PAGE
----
Knee prostheses as well as individual knee replacement components, including femurs, patellas, tibial trays, and tibial inserts, are typically subjected to endurance testing to characterize useful life and durability. In addition to fatigue and wear testing, properties such as range of motion, constraint, contact pressure, and component interlocking strength are characterized through static testing.
Tibial tray fatigue testing is performed by fixating one half of the tibial baseplate and applying a constant amplitude load to the unsupported half of the baseplate. ASTM F1800 Standard Practice for Cyclic Fatigue Testing of Metal Tibial Tray Components of Total Knee Joint Replacements and ISO 14879-1 Implants for surgery – Total knee-joint prostheses Part 1: Determination of endurance properties of knee tibial trays suggest testing to 10M cycles. For submission testing, five samples must survive 10M cycles under at least 900 N of load. Unicondylar trays are also subject to fatigue testing, but in a 3-point bend test setup.
Femoral implants are dynamically-tested during opening and closing conditions to simulate stresses due to poor bone condition. Tibial posts of posterior-stabilized tibial inserts are fatigue-tested to evaluate resistance to failure after loading against the femoral component that has undergone artificial aging per ASTM F2003. Contact area and stress distribution are characterized at multiple flexion angles and loads in reference to ASTM F2083. Similarly, constraint testing per ASTM F1223 Standard Test Method for Determination of Total Knee Replacement Constraint is used to determine the dislocation and motion resistance of the implant system. ASTM F1672 provides guidance on contact area and constraint characterization for patellar components.
Knee implant wear properties are assessed per ISO 14243-1 Implants for surgery – Wear of total knee-joint prostheses Part 1: Loading and displacement parameters for wear-testing machines with load control and corresponding environmental conditions for test or ISO 14243-3 Implants for surgery – Wear of total knee-joint prostheses Part 3: Loading and displacement parameters for wear-testing machines with displacement control and corresponding environmental conditions for test. Tests are typically performed at 1 Hz frequency to 5M cycles with samples removed at various intervals and precisely measured for mass loss per ISO 14243-2. Wear debris is retrieved and subject to particle analysis utilizing ISO 17853 or ASTM F1877. Particle retrieval can be performed referencing methods in ASTM F561.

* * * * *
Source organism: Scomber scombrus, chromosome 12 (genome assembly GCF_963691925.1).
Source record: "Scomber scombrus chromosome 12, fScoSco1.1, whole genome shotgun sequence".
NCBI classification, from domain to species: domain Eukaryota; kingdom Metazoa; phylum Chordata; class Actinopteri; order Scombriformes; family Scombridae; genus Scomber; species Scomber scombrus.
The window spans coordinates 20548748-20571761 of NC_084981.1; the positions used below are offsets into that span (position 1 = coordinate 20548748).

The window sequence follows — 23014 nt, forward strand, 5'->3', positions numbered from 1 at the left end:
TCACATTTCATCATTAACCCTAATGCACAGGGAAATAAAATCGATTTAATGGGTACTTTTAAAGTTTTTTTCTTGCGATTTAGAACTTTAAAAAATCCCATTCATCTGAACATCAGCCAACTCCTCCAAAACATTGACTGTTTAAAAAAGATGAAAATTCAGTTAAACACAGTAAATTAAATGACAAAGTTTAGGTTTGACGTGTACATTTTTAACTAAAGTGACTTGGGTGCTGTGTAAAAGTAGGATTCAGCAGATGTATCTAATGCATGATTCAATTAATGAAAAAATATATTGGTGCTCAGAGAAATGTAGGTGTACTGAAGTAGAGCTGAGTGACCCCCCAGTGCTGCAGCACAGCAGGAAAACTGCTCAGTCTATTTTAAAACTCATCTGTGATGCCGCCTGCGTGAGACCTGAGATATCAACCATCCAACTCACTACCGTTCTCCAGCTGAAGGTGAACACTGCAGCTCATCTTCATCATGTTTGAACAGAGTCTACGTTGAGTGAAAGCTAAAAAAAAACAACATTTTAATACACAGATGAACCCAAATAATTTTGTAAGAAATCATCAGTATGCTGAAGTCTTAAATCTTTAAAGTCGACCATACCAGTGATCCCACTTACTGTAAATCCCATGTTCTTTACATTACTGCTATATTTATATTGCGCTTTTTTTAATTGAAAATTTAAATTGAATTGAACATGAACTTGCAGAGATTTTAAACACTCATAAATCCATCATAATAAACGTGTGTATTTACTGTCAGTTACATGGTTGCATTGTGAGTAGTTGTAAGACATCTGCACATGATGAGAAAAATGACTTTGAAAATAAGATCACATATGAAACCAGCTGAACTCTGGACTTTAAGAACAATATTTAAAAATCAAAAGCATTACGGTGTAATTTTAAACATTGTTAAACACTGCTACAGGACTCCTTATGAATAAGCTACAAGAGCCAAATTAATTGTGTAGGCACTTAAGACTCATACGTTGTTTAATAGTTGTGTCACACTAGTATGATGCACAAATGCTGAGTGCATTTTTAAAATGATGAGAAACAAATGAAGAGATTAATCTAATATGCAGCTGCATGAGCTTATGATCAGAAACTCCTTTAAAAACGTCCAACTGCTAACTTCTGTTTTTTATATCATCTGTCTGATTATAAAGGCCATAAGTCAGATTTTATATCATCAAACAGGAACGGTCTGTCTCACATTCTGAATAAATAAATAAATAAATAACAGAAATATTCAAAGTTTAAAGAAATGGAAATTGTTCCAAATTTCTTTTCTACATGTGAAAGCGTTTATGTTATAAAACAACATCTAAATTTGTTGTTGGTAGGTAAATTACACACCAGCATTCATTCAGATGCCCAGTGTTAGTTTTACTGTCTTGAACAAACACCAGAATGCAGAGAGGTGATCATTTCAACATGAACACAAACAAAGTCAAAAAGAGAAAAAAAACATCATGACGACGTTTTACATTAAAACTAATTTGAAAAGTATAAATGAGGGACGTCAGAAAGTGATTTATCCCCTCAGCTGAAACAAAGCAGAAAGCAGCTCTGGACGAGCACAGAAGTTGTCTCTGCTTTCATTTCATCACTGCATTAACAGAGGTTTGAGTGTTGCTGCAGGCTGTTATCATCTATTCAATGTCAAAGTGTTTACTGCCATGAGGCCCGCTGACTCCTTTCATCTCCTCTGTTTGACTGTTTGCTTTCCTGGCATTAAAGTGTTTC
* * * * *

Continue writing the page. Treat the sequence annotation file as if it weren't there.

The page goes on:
ASTM F1814 Standard Guide for Evaluating Modular Hip and Knee Joint Components provides an overview of relevant tests depending on the type of knee implant design and addresses the modular connections of a total knee system. In general, modular connections are assessed for both static and fatigue strength. Fatigue testing of connections is often performed in saline or protein solution environments.
Comprehensive testing of knee prostheses requires a variety of equipment. Axial static and fatigue machines are used for uniaxial tests such as ASTM F1800 and tensile disassembly of modular connections. Biaxial testers recreate more advanced loading situations to evaluate knee constraint and post posterior stabilization fatigue. Multiaxial joint simulators are required to replicate complex conditions that include simultaneous motions along four or more axes.
Additional equipment is needed to support mechanical testing. A scanning electron microscope (SEM) with energy dispersive spectroscopy (EDS) capabilities is useful for particle characterization. Precision scales are required to evaluate components for mass loss with sub-milligram accuracy.
MDT tests are conducted in accordance with ANSI/ISO/IEC 17025-2005. Testing schedules and resource needs are determined during project kickoff meetings with MDT engineers and the customer. Services are performed in accordance with standard operating procedures and test protocols specific to the project. Standard tests do not begin without a protocol signed by both the customer and an MDT representative. For feasibility or non-standard tests, MDT will develop a method and protocol with customer input and will review the final process with the customer prior to initiation of the test.
The test equipment software monitors the cycle counts, loads, and displacements throughout the duration of the test. MDT engineers monitor tests daily and send weekly updates to ensure customers are apprised of the status of their test.
Inspection Services Offered:
MDT offers several inspection and monitoring methods including:
• High speed video inspection of devices or fixture validation
• Visual Inspections
• Particle analysis using SEM/EDS
Tests are conducted in accordance with ANSI/ISO/IEC 17025-2005. In compliance with this standard, MDT test reports include comprehensive documentation and summary of the test protocol and results. Any test method deviations, additions, or exclusions are documented and reviewed with the customer prior to beginning the test. Information within the report includes the specific test conditions, statements of compliance with test protocol, and the estimated measurement uncertainty. The reported results only relate to the items tested. Any opinions and interpretations provided by MDT are clearly marked as such. Any additional information required by customer-specific methods will also be noted. At the conclusion of the test, MDT provides the customer with a Microsoft Windows formatted CD containing copies of all raw data, inspection results, and other information collected during the test (see example test reports).
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